Our continent is also well endowed with mineral and other natural resources, with estimations that Africa accounts for 30% of the world’s mineral reserves. The people of the continent have not seen the full benefit of these resources, neither have the exploitation of our national resources been used to develop the productive economies of our continent. The situation that President Nkrumah described still prevails. In his words, “that is why we have in Africa the paradox of poverty in the midst of plenty and scarcity in the midst of abundance.” So its important that we all try to use these resources to improve our productive capacities and for the benefit of all our people and their development
As we speak, African has an unacceptable high maternal and infant mortality. What women in other countries – especially in the developed world - take for granted as a normal physiological function of giving birth and ensuring the continuation of the human race, in our continent, it means putting your life at risk. The death of the mother is not just a death of an individual. It means survival of the young children that she may be leaving behind is not guaranteed, and if they survive, they may not reach their full potential in life. And of course a loss of a mother is a loss to the family and the community.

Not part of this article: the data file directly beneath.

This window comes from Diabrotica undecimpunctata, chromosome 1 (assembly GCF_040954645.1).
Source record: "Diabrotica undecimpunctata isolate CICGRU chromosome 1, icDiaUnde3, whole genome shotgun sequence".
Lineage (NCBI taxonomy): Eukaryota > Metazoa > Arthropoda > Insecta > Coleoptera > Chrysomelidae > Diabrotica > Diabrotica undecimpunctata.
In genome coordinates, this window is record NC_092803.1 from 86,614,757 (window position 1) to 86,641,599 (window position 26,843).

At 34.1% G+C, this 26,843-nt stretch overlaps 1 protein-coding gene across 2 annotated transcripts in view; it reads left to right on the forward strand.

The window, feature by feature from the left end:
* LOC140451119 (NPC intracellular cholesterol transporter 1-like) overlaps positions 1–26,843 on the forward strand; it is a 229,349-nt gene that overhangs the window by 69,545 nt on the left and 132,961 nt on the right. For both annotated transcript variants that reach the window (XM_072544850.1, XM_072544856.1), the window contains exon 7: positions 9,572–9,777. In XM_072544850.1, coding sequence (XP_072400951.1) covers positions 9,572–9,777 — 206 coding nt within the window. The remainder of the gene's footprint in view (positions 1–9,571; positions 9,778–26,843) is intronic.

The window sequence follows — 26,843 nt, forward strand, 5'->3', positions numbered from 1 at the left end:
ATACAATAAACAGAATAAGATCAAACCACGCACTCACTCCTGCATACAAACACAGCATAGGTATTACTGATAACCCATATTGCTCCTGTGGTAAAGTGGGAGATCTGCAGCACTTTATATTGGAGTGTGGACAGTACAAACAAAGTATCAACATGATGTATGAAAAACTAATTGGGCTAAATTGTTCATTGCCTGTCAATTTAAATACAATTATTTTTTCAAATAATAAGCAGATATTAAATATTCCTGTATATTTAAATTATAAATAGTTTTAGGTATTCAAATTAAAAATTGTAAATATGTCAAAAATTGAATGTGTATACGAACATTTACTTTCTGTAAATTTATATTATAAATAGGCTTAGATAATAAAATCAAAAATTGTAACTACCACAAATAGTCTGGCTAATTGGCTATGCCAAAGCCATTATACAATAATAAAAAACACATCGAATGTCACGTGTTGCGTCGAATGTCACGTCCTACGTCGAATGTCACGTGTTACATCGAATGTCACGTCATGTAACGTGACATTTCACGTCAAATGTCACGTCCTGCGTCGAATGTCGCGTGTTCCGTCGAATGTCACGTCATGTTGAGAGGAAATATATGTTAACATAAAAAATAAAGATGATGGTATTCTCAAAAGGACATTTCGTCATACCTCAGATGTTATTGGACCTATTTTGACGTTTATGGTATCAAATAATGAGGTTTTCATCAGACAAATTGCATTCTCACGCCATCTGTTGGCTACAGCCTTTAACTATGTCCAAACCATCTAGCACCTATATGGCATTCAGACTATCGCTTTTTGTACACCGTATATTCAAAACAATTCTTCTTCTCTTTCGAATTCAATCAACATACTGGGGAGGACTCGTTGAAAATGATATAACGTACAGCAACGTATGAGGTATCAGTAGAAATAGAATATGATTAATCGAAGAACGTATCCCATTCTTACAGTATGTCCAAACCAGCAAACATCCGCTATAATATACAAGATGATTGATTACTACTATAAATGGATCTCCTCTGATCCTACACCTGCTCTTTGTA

At the formation of the OAU in 1963, the African population was just above 250 million. Now we stand at over a billion and this figure is expected to rise to two billion by 2050. Africa has the advantage of having a youthful population, unlike many developed countries which are struggling with aging populations.
We must therefore harness the energy, resourcefulness and enthusiasm of our young people so that they contribute positively to our societies, nations and the continent. Our increased investment in young people, in their education and training, in youth employment, in their general economic and social participation must assist them to reach their full potential. An investment in the youth is therefore an investment for the future.